Home Arts Finding intimacy and community through art

Finding intimacy and community through art

by Daisy Duncan February 5, 2019
Finding intimacy and community through art

Somewhere Shared challenges traditional art viewing spaces

How does physicality and space influence the way we view art? How can challenging traditional structures of art viewing, such as galleries, influence intimacy and community?

These are some of the questions that local art collective Somewhere Shared considered in creating their recent event, Somewhere Inside: A Cozy Wintertime Show.

Somewhere Shared is a Montreal based art collective, created by Concordia students and artists Rachelle Alexandra Fleury, Erica Hart, Olivia Deresti-Robinson, and Maggie Hope. Created in the summer of 2017, the collective has held several events that showcase work by local artists. The group focuses on creating spaces and opportunities for local artists, and transforming everyday environments into spaces for art sharing.

Somewhere Inside: A Cozy Wintertime Show took place on Feb. 2, at the Art Loft, in the Plateau. In organizing the event, the collective began with a thematic focus, which then influenced the space the show would take place in, and the art that would be featured. The show focused on ideas of intimacy, the home and the domestic space. The collective’s overarching themes of community building were also incorporated. Keeping this in mind, the collective searched for comfort in the Art Loft, which is both a home and an event location. While the venue serves as a living space for several, it also regularly turns into an event space for local music and comedy shows. The event’s environment exemplified the focus on accessibility and community that the collective values—the live music and film screening further challenged traditional gallery spaces, and removed the seriousness that is regularly present in more traditional gallery settings. It appeared that community connection was just as big a focus as the art was, as for most of the evening, everyone mingled, talked, and interacted with each other and the art.

Lindsey Lagemaat’s Earring considers the connection between capitalism and intimacy, or lack thereof. Photo by Mackenzie Lad.

While going through the submissions, it was important for the collective to try to feature as many different perspectives and interpretations of the themes as possible. This was to make sure that, overall, the work being shown would be diverse and complex, adding to the overall concept and the viewer’s understandings and interactions with the show.

Somewhere Inside featured a variety of works, including sculpture, film and live music. Artists featured included Lindsey Lagemaat, a Concordia fibres student, who’s pink, textural, hanging sculpture considers the connection between capitalism and intimacy, or lack thereof. Artist Tiana Atheron, who studies fibres and crafts at Concordia, showcased an interactive work, titled How To Be A Good Hostess, which questions traditional feminine gender ideals, through reimagined domestic objects, such as a broom and a duster, and having instructions for viewers for how to interact with the artwork. As the venue for the event was an apartment and living space, already decorated with art on the walls, the collective worked to find diverse pieces, many that weren’t to be simply hung on the wall, but instead be interacted with by the viewer.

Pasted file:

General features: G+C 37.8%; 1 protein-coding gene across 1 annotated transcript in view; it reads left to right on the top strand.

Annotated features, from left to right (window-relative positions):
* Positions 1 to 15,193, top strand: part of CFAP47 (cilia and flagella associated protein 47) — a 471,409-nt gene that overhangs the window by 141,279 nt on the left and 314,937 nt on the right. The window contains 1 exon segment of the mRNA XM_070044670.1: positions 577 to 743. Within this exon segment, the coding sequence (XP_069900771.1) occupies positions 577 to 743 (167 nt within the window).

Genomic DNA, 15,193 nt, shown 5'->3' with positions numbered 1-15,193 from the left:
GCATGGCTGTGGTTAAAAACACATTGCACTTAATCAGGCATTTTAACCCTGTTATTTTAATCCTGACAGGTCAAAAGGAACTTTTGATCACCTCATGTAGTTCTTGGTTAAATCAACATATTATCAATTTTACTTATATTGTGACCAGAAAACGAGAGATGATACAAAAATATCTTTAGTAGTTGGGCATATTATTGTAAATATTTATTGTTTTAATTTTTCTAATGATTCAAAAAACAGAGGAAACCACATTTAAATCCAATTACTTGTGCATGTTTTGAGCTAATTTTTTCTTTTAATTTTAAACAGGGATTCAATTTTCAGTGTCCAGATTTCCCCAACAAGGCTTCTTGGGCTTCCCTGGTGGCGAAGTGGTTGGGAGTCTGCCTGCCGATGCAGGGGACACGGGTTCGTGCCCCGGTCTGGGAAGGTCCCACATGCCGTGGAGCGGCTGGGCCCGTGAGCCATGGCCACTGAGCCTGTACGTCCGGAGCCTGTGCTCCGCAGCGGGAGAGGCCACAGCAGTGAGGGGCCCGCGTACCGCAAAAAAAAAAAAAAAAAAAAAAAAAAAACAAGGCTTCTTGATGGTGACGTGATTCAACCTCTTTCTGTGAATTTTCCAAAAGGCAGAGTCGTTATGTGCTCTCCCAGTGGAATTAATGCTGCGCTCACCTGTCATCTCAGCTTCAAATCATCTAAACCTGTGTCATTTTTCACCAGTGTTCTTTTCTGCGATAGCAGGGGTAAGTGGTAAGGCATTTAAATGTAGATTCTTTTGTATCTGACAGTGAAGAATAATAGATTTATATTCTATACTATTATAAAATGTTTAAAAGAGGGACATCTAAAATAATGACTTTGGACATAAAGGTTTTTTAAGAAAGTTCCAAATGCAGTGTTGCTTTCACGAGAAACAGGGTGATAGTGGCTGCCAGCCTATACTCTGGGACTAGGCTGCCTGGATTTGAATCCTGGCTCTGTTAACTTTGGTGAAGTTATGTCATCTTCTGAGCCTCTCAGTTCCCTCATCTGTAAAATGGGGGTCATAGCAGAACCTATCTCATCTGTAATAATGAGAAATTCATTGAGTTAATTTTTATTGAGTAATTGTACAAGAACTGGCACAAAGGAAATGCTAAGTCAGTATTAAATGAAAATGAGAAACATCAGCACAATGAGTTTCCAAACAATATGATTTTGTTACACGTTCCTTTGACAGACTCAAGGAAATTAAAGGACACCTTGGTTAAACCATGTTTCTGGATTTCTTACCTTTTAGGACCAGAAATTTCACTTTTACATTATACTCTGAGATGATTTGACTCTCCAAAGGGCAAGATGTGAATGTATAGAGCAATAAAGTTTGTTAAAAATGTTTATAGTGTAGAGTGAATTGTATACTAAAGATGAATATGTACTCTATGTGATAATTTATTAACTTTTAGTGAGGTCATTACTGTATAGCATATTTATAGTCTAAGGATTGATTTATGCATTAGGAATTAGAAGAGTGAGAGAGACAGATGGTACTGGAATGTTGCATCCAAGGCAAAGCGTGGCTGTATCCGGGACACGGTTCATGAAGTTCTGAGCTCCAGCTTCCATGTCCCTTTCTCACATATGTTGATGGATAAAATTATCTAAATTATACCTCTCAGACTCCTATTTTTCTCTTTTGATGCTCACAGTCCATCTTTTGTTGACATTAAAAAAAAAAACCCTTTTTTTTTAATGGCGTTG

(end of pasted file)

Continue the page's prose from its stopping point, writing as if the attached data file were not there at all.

Merival performing at Art Loft for Somewhere Inside. Photo by Mackenzie Lad.

The event also held a sit-down film screening and live musical performances from Sara Jarvie Clark, Merival, and Yum! Jarvie Clark is a Concordia theatre student, and a folk-americana-classical musician. Merival is the name of Toronto singer-songwriter Anna Horvath’s musical project, which draws inspiration from ideas of vulnerability. Yum! consists of Concordia students Tyson Burger, Nathan Walsh and Eddy Jackson, who create music that draws from folk, house and punk genres.

In June 2017, Somewhere Shared held an event in an apartment shared by three of the creators, to showcase artwork, music and merchandise created by the collective and their friends. This event looked at generating revenue for the artists from their work, and led to the collective working on future art events. These events continued to focus on their values of supporting local artists, and challenging traditional norms of how we view and interact with art. The collective also finds importance in community building, fostering both connection and intimacy through art.

In June of 2018, Somewhere Shared held its second event, Play. For Play, Somewhere Shared also collaborated with local collective Dress Up Montreal, whose mandate expresses their focus, in being; “an initiative aimed at encouraging self-expression through fashion.” The show took place in an artist’s apartment and rooftop, and featured many local artists, interactive pieces and live music. The event was centered around the concept of playing, or finding freedom, nostalgia and innocence through interacting with art.

Looking to the future, Somewhere Shared hopes to continue to curate different experiences, with a possibility of another show taking place this coming summer. Meanwhile, each of the members of the collective are continuing to practice and create their respective crafts and art practices.

Related Articles